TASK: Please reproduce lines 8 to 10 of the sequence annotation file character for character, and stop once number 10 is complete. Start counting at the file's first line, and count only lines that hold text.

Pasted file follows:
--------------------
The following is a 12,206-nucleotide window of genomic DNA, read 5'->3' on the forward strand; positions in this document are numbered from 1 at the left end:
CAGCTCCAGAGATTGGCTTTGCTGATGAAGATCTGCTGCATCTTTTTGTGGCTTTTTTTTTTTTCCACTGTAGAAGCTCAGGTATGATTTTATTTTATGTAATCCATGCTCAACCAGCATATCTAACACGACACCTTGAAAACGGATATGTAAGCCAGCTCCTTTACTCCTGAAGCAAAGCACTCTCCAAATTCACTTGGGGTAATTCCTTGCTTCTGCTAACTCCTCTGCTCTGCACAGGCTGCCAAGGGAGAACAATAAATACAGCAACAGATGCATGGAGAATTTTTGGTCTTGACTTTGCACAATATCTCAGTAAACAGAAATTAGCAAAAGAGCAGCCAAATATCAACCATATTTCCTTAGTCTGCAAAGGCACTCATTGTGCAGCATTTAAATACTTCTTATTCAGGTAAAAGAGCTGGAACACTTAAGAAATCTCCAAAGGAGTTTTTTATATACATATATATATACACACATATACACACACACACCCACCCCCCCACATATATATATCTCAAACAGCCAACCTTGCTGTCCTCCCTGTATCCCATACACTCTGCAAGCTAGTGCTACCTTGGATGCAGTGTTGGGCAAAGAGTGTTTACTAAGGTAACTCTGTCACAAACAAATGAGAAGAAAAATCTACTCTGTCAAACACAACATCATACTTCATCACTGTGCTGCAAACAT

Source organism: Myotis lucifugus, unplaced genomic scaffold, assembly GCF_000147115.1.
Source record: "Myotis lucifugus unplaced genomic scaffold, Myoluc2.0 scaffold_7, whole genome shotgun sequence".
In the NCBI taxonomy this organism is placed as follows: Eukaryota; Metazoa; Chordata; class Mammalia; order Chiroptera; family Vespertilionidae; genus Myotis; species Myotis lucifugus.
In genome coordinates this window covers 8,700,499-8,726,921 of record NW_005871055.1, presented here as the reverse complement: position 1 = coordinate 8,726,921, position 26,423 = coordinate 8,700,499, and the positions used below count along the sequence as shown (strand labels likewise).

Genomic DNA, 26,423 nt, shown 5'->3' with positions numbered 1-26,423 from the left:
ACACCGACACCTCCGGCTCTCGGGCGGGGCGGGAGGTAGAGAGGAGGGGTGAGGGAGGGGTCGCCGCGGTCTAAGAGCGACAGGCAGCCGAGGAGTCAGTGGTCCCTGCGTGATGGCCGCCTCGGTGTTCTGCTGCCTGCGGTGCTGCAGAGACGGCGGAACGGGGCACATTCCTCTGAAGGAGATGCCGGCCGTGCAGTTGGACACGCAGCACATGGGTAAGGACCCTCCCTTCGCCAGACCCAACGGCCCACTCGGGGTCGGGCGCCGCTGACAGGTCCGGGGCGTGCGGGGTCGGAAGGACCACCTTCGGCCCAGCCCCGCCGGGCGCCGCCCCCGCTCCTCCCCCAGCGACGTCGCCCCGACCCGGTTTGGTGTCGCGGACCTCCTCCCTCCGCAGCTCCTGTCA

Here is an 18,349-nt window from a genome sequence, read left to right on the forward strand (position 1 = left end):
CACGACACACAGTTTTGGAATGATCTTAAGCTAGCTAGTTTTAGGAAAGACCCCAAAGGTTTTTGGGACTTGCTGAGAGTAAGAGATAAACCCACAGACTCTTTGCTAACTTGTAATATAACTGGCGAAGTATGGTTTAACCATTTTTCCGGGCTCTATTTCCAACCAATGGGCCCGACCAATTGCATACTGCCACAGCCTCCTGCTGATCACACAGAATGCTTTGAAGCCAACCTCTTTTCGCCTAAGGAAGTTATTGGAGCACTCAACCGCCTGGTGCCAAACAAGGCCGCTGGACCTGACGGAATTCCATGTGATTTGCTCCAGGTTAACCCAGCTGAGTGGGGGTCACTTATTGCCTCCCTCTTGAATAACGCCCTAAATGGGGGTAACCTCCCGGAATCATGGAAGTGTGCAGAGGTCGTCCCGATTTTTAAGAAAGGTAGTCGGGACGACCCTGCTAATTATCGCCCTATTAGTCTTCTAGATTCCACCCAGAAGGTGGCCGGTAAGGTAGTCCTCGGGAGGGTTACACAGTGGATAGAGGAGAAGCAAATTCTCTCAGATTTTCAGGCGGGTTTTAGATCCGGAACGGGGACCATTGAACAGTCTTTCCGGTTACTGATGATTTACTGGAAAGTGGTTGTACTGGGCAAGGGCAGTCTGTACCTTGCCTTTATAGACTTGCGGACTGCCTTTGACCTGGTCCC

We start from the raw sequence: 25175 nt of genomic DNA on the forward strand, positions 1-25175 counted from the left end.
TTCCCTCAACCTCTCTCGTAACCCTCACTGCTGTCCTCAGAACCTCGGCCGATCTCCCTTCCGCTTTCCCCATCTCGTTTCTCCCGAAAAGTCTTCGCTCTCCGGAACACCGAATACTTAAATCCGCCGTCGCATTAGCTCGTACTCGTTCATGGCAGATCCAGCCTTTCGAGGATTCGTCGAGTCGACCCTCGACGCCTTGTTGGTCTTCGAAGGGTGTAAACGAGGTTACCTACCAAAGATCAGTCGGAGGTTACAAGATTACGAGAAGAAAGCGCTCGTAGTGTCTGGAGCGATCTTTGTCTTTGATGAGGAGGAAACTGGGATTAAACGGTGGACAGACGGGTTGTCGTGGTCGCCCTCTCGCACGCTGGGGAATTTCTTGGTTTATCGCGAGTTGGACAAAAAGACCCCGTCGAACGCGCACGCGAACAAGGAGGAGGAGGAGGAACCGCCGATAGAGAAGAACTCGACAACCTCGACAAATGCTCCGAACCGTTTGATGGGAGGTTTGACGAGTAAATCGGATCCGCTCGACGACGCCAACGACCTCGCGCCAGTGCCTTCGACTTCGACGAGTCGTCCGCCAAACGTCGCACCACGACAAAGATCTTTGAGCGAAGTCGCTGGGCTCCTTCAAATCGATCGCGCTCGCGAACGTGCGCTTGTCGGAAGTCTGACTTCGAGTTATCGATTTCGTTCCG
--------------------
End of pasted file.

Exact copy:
ACACCGACACCTCCGGCTCTCGGGCGGGGCGGGAGGTAGAGAGGAGGGGTGAGGGAGGGGTCGCCGCGGTCTAAGAGCGACAGGCAGCCGAGGAGTCAGTGGTCCCTGCGTGATGGCCGCCTCGGTGTTCTGCTGCCTGCGGTGCTGCAGAGACGGCGGAACGGGGCACATTCCTCTGAAGGAGATGCCGGCCGTGCAGTTGGACACGCAGCACATGGGTAAGGACCCTCCCTTCGCCAGACCCAACGGCCCACTCGGGGTCGGGCGCCGCTGACAGGTCCGGGGCGTGCGGGGTCGGAAGGACCACCTTCGGCCCAGCCCCGCCGGGCGCCGCCCCCGCTCCTCCCCCAGCGACGTCGCCCCGACCCGGTTTGGTGTCGCGGACCTCCTCCCTCCGCAGCTCCTGTCA

Here is an 18,349-nt window from a genome sequence, read left to right on the forward strand (position 1 = left end):
CACGACACACAGTTTTGGAATGATCTTAAGCTAGCTAGTTTTAGGAAAGACCCCAAAGGTTTTTGGGACTTGCTGAGAGTAAGAGATAAACCCACAGACTCTTTGCTAACTTGTAATATAACTGGCGAAGTATGGTTTAACCATTTTTCCGGGCTCTATTTCCAACCAATGGGCCCGACCAATTGCATACTGCCACAGCCTCCTGCTGATCACACAGAATGCTTTGAAGCCAACCTCTTTTCGCCTAAGGAAGTTATTGGAGCACTCAACCGCCTGGTGCCAAACAAGGCCGCTGGACCTGACGGAATTCCATGTGATTTGCTCCAGGTTAACCCAGCTGAGTGGGGGTCACTTATTGCCTCCCTCTTGAATAACGCCCTAAATGGGGGTAACCTCCCGGAATCATGGAAGTGTGCAGAGGTCGTCCCGATTTTTAAGAAAGGTAGTCGGGACGACCCTGCTAATTATCGCCCTATTAGTCTTCTAGATTCCACCCAGAAGGTGGCCGGTAAGGTAGTCCTCGGGAGGGTTACACAGTGGATAGAGGAGAAGCAAATTCTCTCAGATTTTCAGGCGGGTTTTAGATCCGGAACGGGGACCATTGAACAGTCTTTCCGGTTACTGATGATTTACTGGAAAGTGGTTGTACTGGGCAAGGGCAGTCTGTACCTTGCCTTTATAGACTTGCGGACTGCCTTTGACCTGGTCCC